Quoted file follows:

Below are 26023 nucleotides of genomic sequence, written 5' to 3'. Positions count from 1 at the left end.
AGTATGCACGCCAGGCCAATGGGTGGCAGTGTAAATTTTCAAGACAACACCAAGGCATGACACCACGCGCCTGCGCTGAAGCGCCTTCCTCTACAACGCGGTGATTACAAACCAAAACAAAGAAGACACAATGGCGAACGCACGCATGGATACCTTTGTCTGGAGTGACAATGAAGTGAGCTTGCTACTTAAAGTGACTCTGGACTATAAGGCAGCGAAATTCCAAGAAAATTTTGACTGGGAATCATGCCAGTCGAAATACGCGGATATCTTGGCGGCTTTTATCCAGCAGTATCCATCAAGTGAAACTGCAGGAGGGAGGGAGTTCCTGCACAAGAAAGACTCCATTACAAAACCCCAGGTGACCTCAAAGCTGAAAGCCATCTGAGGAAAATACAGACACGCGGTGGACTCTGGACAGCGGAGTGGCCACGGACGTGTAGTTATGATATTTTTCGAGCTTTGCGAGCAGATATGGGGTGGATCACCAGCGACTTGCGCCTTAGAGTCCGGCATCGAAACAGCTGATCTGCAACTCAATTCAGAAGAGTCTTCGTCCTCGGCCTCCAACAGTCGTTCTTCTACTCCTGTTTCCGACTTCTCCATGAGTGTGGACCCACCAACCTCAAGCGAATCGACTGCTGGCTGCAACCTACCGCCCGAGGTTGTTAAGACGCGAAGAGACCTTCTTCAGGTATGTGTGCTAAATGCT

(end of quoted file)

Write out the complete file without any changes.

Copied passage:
Below are 26023 nucleotides of genomic sequence, written 5' to 3'. Positions count from 1 at the left end.
AGTATGCACGCCAGGCCAATGGGTGGCAGTGTAAATTTTCAAGACAACACCAAGGCATGACACCACGCGCCTGCGCTGAAGCGCCTTCCTCTACAACGCGGTGATTACAAACCAAAACAAAGAAGACACAATGGCGAACGCACGCATGGATACCTTTGTCTGGAGTGACAATGAAGTGAGCTTGCTACTTAAAGTGACTCTGGACTATAAGGCAGCGAAATTCCAAGAAAATTTTGACTGGGAATCATGCCAGTCGAAATACGCGGATATCTTGGCGGCTTTTATCCAGCAGTATCCATCAAGTGAAACTGCAGGAGGGAGGGAGTTCCTGCACAAGAAAGACTCCATTACAAAACCCCAGGTGACCTCAAAGCTGAAAGCCATCTGAGGAAAATACAGACACGCGGTGGACTCTGGACAGCGGAGTGGCCACGGACGTGTAGTTATGATATTTTTCGAGCTTTGCGAGCAGATATGGGGTGGATCACCAGCGACTTGCGCCTTAGAGTCCGGCATCGAAACAGCTGATCTGCAACTCAATTCAGAAGAGTCTTCGTCCTCGGCCTCCAACAGTCGTTCTTCTACTCCTGTTTCCGACTTCTCCATGAGTGTGGACCCACCAACCTCAAGCGAATCGACTGCTGGCTGCAACCTACCGCCCGAGGTTGTTAAGACGCGAAGAGACCTTCTTCAGGTATGTGTGCTAAATGCT